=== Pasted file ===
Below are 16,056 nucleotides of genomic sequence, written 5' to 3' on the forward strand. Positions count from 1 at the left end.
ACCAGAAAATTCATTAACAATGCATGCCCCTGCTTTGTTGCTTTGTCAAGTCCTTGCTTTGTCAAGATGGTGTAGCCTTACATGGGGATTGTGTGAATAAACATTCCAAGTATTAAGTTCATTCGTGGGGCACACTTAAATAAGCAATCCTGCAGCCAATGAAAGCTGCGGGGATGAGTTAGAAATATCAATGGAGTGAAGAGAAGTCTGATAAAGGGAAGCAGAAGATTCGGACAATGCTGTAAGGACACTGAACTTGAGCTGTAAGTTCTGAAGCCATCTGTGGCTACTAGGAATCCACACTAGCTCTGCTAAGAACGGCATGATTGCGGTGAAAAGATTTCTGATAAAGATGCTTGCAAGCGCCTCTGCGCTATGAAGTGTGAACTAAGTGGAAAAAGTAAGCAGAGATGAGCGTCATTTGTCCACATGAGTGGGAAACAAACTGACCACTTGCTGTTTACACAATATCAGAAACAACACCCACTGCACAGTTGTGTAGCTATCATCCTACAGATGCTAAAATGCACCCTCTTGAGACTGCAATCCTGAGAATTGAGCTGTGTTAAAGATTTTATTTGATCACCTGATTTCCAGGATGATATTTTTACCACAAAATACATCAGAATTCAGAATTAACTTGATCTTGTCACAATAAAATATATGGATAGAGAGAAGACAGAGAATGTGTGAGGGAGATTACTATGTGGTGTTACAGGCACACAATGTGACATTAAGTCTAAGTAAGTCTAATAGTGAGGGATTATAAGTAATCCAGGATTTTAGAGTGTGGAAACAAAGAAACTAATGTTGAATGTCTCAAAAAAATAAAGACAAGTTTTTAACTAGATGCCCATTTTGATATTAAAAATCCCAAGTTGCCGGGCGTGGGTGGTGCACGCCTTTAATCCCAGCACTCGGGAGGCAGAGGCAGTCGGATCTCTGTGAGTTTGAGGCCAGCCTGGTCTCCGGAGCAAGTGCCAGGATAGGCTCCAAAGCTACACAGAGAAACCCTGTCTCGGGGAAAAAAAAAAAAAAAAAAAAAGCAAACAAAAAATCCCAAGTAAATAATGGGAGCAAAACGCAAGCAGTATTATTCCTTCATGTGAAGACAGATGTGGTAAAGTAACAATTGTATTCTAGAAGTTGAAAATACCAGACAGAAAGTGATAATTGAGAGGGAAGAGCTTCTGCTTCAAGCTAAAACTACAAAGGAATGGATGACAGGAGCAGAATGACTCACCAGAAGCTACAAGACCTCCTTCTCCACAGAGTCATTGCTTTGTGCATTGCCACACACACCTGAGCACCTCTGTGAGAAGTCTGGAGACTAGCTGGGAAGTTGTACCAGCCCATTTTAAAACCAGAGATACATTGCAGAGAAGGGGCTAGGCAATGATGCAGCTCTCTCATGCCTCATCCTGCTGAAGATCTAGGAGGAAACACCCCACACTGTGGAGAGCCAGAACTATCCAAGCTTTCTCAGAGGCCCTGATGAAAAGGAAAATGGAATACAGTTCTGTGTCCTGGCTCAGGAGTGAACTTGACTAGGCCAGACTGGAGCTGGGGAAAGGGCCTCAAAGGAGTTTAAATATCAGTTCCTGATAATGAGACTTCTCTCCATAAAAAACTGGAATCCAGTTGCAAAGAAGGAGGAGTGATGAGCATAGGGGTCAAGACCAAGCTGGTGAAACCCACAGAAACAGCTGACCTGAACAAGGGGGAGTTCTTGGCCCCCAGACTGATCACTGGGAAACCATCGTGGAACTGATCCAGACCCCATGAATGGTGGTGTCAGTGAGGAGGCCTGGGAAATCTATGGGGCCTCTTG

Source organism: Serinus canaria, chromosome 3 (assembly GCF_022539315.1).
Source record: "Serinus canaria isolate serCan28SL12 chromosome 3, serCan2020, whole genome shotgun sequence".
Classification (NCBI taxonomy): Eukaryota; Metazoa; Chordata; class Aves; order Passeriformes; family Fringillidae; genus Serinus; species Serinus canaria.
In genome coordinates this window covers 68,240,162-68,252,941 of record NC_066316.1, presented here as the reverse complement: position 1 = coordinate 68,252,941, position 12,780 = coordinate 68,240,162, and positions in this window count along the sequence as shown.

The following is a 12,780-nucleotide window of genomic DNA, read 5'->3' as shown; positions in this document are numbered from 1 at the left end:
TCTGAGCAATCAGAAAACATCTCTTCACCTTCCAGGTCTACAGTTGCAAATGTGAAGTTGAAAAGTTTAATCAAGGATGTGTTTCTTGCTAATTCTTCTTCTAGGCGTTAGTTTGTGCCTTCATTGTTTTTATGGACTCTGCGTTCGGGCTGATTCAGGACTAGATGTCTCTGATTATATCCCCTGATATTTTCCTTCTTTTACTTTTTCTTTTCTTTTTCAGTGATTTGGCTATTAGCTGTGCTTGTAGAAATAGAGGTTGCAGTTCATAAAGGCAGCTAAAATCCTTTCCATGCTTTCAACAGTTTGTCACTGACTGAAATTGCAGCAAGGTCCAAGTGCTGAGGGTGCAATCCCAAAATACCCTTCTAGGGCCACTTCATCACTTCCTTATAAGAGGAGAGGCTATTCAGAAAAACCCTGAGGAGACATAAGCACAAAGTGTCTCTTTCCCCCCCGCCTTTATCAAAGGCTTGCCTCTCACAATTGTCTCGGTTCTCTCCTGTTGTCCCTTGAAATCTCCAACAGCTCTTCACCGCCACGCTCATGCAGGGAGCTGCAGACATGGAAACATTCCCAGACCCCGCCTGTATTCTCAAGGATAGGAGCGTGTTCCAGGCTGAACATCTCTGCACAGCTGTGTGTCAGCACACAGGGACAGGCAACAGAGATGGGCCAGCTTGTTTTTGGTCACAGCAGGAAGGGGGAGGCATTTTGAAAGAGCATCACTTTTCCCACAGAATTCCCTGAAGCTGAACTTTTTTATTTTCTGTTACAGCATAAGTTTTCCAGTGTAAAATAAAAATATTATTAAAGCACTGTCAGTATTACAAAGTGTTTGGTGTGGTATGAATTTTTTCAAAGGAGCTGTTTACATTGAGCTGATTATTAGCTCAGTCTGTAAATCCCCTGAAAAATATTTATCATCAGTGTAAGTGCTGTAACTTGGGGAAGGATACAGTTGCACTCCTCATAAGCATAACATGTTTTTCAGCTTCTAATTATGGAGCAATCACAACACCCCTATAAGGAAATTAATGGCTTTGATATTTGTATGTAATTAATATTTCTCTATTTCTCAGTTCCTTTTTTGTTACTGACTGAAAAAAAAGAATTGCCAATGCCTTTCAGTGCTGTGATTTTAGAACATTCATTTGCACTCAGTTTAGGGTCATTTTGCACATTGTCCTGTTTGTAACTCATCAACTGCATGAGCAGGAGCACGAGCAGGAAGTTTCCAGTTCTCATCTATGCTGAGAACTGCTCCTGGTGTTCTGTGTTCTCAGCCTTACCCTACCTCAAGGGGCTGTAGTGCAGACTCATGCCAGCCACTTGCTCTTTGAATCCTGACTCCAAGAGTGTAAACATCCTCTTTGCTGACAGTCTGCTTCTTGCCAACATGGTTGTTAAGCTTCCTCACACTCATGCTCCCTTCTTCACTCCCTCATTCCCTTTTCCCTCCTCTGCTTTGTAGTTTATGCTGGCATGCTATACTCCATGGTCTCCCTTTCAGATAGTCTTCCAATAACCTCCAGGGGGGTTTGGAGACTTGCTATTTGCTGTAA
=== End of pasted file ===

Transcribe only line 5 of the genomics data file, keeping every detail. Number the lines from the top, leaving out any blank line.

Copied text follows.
Classification (NCBI taxonomy): Eukaryota; Metazoa; Chordata; class Aves; order Passeriformes; family Fringillidae; genus Serinus; species Serinus canaria.